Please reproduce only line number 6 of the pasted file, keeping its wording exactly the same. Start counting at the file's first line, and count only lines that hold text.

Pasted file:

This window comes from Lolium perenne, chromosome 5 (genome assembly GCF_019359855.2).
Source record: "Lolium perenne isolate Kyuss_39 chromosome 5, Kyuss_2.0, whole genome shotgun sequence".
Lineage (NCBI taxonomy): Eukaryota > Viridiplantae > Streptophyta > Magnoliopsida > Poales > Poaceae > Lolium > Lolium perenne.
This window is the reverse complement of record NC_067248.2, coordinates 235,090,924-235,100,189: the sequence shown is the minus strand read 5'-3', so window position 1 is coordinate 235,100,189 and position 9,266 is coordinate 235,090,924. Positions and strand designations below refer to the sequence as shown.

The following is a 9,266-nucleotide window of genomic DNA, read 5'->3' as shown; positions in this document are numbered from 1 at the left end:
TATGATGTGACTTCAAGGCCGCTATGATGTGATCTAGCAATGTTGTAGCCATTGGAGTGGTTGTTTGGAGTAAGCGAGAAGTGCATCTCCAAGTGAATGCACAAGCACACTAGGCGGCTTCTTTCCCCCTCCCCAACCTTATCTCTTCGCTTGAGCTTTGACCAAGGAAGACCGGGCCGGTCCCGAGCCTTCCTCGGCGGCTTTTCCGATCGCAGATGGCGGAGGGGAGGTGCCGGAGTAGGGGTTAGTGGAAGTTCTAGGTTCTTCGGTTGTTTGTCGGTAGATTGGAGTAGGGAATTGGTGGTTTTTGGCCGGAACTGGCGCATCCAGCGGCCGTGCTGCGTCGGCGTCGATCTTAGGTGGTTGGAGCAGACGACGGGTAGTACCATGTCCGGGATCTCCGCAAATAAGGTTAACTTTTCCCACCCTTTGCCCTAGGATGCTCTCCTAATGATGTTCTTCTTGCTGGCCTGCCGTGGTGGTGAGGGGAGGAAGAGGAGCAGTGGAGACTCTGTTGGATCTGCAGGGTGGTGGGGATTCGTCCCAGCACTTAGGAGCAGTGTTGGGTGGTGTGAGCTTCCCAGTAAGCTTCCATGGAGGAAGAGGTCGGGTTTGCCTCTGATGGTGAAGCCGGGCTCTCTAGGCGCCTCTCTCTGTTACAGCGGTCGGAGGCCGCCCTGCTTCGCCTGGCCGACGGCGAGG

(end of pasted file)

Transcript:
TATGATGTGACTTCAAGGCCGCTATGATGTGATCTAGCAATGTTGTAGCCATTGGAGTGGTTGTTTGGAGTAAGCGAGAAGTGCATCTCCAAGTGAATGCACAAGCACACTAGGCGGCTTCTTTCCCCCTCCCCAACCTTATCTCTTCGCTTGAGCTTTGACCAAGGAAGACCGGGCCGGTCCCGAGCCTTCCTCGGCGGCTTTTCCGATCGCAGATGGCGGAGGGGAGGTGCCGGAGTAGGGGTTAGTGGAAGTTCTAGGTTCTTCGGTTGTTTGTCGGTAGATTGGAGTAGGGAATTGGTGGTTTTTGGCCGGAACTGGCGCATCCAGCGGCCGTGCTGCGTCGGCGTCGATCTTAGGTGGTTGGAGCAGACGACGGGTAGTACCATGTCCGGGATCTCCGCAAATAAGGTTAACTTTTCCCACCCTTTGCCCTAGGATGCTCTCCTAATGATGTTCTTCTTGCTGGCCTGCCGTGGTGGTGAGGGGAGGAAGAGGAGCAGTGGAGACTCTGTTGGATCTGCAGGGTGGTGGGGATTCGTCCCAGCACTTAGGAGCAGTGTTGGGTGGTGTGAGCTTCCCAGTAAGCTTCCATGGAGGAAGAGGTCGGGTTTGCCTCTGATGGTGAAGCCGGGCTCTCTAGGCGCCTCTCTCTGTTACAGCGGTCGGAGGCCGCCCTGCTTCGCCTGGCCGACGGCGAGG